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date: 17 February 2020

Rhythm-and-blueslocked

  • Howard Rye

Extract

A term coined in 1949 to describe music marketed primarily to African-Americans. It was initially used by Billboard to replace the term “race records,” which had become unacceptable (some record companies had already substituted the term “sepia series”). Labels devoted to rhythm-and-blues and the rhythm-and-blues series of the major record companies, like the race and sepia catalogues which preceded them, encompassed the whole spectrum of African-American music – blues, jazz, gospel music, popular vocal groups, and comedians. However, as there was by this time a wider market available for many types of jazz, jazz recordings in the rhythm-and-blues catalogues tended to be those aimed especially at African-American dancers and party-goers and which placed a particular stress on overt swing and blues feeling. As a catch-all term for the African-American catalogues, rhythm-and-blues was supplanted in 1969 by soul.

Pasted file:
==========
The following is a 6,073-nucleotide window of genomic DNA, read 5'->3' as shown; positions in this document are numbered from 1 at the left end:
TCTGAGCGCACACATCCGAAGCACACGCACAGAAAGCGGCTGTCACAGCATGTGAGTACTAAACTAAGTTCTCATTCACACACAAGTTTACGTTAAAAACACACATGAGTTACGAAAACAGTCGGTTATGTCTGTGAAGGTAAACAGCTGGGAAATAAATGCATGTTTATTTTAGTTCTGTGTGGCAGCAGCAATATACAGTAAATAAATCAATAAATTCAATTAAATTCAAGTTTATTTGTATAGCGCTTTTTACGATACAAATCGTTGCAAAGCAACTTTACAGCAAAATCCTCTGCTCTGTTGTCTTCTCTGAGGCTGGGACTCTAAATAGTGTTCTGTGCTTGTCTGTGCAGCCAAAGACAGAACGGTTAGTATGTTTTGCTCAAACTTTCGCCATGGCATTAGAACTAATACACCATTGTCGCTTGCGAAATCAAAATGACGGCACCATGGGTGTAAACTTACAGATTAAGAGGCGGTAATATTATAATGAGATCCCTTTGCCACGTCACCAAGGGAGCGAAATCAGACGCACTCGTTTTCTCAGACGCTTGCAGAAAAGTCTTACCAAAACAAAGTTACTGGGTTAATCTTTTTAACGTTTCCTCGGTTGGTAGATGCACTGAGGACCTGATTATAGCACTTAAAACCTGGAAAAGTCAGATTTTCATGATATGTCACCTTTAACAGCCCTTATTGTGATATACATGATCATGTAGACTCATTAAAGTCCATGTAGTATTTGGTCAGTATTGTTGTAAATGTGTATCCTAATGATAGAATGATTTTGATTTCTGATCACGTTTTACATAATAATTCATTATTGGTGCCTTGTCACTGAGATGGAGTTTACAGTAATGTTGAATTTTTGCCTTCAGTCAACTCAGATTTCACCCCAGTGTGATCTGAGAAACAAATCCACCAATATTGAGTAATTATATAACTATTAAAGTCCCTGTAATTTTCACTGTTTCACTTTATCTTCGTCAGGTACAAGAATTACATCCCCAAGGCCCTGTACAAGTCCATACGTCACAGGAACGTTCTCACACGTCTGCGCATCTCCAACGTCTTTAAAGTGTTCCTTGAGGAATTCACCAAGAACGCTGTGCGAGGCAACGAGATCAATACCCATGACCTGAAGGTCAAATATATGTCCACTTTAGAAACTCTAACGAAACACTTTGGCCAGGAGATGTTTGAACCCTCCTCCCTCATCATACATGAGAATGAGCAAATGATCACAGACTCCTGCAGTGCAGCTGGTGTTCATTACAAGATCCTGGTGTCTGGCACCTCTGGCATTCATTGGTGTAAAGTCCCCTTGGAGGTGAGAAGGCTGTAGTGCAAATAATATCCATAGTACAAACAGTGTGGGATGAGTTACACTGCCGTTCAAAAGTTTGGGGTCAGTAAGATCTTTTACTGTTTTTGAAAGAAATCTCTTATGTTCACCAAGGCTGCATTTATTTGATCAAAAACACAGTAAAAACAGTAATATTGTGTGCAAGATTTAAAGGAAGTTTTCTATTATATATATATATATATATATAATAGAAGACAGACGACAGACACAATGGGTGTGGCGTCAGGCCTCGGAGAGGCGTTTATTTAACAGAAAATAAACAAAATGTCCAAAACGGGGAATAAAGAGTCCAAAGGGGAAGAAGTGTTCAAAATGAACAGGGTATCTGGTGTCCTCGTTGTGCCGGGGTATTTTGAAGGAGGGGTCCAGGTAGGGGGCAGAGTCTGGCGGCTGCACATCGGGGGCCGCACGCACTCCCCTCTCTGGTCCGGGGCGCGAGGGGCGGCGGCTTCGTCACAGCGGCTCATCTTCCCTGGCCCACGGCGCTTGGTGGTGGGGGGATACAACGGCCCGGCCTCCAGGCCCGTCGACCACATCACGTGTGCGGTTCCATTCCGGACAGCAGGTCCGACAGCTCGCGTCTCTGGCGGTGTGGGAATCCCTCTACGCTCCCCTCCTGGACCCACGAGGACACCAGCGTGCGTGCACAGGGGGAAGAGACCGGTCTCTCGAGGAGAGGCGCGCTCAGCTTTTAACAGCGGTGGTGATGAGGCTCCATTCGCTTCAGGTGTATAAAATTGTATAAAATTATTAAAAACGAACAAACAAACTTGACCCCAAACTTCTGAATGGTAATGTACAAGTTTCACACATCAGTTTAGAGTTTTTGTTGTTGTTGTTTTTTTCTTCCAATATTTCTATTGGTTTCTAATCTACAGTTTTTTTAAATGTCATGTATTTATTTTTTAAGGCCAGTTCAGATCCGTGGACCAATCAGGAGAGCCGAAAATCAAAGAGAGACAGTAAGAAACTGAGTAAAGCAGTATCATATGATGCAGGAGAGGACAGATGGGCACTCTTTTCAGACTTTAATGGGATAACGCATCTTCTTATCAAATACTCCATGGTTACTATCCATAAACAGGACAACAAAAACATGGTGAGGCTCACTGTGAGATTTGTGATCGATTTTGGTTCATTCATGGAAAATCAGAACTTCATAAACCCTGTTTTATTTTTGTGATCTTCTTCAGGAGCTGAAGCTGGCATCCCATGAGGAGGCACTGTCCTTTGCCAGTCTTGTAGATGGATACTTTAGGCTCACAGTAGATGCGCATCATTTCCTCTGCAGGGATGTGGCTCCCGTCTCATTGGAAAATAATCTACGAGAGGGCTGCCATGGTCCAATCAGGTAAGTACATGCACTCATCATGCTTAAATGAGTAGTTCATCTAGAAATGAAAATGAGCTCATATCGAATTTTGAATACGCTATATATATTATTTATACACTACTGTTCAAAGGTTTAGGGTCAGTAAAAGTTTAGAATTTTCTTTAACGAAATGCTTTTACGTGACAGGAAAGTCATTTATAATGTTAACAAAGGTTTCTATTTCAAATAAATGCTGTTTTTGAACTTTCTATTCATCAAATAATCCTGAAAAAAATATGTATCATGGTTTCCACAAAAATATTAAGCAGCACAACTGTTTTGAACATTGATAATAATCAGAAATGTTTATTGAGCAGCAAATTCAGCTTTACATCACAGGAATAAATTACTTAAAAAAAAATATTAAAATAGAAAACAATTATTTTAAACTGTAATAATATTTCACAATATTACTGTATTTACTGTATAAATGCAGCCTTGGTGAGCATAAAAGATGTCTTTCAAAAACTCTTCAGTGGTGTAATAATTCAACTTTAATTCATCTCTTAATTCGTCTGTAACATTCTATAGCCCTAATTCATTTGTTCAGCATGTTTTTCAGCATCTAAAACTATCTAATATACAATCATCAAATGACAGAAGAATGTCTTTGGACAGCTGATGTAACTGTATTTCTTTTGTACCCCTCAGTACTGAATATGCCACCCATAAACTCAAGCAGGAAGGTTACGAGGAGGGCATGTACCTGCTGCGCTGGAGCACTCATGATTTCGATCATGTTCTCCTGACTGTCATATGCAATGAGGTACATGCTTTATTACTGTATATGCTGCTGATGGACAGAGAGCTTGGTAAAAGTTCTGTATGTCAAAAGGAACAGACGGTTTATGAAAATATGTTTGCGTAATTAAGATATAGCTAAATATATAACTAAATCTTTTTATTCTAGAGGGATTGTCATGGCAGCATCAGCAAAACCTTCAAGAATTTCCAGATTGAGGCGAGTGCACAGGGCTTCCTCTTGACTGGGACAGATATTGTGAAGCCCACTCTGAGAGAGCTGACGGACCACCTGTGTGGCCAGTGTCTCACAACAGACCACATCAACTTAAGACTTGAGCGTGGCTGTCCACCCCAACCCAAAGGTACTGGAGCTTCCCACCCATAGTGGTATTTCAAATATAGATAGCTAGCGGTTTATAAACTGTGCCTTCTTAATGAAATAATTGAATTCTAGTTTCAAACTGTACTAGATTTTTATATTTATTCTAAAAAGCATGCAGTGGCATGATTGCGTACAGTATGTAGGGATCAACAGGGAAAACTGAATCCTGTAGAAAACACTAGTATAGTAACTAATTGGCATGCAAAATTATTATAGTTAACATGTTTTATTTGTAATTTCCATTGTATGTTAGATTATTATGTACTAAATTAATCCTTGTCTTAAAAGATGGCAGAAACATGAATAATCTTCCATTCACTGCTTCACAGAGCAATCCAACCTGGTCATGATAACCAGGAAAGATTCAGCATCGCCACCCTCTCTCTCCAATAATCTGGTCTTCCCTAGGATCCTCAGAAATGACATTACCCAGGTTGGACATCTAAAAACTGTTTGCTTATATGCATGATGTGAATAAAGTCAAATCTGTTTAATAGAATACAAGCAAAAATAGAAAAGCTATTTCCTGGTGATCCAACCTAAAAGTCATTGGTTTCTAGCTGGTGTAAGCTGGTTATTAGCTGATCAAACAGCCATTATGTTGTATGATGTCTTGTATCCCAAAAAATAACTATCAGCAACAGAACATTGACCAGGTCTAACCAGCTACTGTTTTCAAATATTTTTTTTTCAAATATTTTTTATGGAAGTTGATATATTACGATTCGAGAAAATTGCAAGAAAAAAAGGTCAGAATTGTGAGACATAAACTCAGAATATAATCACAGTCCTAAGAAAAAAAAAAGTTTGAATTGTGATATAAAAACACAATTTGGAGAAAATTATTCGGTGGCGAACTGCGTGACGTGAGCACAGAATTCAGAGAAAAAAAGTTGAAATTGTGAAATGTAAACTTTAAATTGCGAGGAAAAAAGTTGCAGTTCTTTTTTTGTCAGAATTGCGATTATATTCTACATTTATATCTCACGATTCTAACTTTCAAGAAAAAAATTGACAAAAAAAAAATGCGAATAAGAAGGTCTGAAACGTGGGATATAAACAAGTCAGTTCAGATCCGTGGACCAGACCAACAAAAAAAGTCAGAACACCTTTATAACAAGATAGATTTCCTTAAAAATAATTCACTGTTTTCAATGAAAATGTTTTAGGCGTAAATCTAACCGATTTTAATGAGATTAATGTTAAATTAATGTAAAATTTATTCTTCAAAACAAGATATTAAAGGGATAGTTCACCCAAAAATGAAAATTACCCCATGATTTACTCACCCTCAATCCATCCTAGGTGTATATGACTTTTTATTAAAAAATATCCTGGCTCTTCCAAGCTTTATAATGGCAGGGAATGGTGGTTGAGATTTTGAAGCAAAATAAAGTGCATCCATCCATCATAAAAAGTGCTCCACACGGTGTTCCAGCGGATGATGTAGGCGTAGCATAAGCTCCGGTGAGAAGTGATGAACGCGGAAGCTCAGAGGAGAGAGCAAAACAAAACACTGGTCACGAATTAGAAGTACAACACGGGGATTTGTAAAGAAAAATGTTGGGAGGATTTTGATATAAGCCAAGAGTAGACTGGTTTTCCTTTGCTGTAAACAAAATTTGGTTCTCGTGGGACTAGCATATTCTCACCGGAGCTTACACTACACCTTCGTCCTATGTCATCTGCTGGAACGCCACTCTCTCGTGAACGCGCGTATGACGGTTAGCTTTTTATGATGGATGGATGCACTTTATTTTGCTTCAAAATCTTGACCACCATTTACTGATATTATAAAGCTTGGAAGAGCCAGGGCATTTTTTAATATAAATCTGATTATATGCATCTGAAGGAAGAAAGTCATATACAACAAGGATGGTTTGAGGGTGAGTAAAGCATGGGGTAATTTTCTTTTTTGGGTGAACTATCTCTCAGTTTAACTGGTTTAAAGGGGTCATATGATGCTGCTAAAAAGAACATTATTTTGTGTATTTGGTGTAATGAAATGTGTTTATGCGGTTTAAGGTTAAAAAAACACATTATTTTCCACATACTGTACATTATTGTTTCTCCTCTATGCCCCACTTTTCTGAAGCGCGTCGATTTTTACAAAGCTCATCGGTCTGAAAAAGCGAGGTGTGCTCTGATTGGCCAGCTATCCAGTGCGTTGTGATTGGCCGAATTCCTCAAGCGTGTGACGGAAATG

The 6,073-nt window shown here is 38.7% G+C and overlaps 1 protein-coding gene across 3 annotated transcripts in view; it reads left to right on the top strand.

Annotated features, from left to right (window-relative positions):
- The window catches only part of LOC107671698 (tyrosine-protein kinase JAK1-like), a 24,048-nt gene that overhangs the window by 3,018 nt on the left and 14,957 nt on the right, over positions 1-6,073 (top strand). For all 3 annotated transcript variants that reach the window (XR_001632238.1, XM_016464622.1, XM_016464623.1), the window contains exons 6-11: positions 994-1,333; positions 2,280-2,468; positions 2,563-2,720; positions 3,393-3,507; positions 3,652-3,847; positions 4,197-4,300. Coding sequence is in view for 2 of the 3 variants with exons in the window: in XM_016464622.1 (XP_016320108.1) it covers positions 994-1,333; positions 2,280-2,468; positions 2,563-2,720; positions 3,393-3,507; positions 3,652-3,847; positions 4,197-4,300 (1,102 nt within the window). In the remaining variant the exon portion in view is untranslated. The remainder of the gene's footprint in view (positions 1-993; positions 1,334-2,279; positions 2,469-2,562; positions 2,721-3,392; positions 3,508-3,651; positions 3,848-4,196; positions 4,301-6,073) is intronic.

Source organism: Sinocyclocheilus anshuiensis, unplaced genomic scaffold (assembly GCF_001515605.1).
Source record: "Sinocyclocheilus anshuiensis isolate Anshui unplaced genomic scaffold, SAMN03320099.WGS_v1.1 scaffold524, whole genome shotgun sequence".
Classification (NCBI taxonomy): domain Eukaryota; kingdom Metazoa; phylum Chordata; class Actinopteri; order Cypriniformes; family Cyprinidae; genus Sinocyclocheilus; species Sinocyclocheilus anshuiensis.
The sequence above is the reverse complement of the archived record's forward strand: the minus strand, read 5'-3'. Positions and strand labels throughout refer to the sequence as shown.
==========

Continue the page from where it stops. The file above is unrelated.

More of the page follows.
The term is also applied to certain characteristic African-American musical styles prominent during the late 1940s and the 1950s. Critical opinion has never coalesced as to whether rhythm-and-blues in this sense is a genre of jazz, a genre of blues, a hybrid of the two, or a separate musical idiom. Its most immediate antecedent in jazz is the music played by the blues-based big bands which came to prominence in the early 1940s, such as those of Jay McShann, Lucky Millinder, Erskine Hawkins, and Buddy Johnson, and the jump bands which flourished in the later swing era. These bands found that survival in the marketplace required increasing emphasis on an insistent beat, on blues and blues-ballad singing, and on solo work emphasizing overt emotion and rhythmic excitement. To some extent, this was a conscious reaction to the direction being taken by the jazz avant garde of the day, the creators of bop. The singer and alto saxophonist Louis Jordan later said: “I wanted to play for the people, not just a few hep cats.” Bands working in this style included those already mentioned, as well as those of Roy Milton, Joe Liggins, Tiny Grimes, and Johnny Otis....

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